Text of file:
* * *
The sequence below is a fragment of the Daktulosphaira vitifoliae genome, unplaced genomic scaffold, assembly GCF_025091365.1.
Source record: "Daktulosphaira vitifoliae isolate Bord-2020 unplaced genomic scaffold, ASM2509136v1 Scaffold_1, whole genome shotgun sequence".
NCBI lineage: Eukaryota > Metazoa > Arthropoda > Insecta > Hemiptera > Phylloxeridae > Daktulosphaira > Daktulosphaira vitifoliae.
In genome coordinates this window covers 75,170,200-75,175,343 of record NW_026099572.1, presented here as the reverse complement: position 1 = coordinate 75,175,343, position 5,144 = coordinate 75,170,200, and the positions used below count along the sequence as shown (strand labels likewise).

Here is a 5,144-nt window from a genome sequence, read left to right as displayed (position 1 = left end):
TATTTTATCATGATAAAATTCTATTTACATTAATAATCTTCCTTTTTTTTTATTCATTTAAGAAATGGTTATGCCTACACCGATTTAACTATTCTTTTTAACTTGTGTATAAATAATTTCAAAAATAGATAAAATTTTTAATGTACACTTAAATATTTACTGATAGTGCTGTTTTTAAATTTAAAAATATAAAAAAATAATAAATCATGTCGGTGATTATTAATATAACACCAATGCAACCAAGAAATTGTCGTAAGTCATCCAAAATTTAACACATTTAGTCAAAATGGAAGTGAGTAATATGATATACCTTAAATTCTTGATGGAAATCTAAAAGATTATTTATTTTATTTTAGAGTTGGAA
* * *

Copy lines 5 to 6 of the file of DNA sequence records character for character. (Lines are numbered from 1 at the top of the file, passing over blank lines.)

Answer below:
Here is a 5,144-nt window from a genome sequence, read left to right as displayed (position 1 = left end):
TATTTTATCATGATAAAATTCTATTTACATTAATAATCTTCCTTTTTTTTTATTCATTTAAGAAATGGTTATGCCTACACCGATTTAACTATTCTTTTTAACTTGTGTATAAATAATTTCAAAAATAGATAAAATTTTTAATGTACACTTAAATATTTACTGATAGTGCTGTTTTTAAATTTAAAAATATAAAAAAATAATAAATCATGTCGGTGATTATTAATATAACACCAATGCAACCAAGAAATTGTCGTAAGTCATCCAAAATTTAACACATTTAGTCAAAATGGAAGTGAGTAATATGATATACCTTAAATTCTTGATGGAAATCTAAAAGATTATTTATTTTATTTTAGAGTTGGAA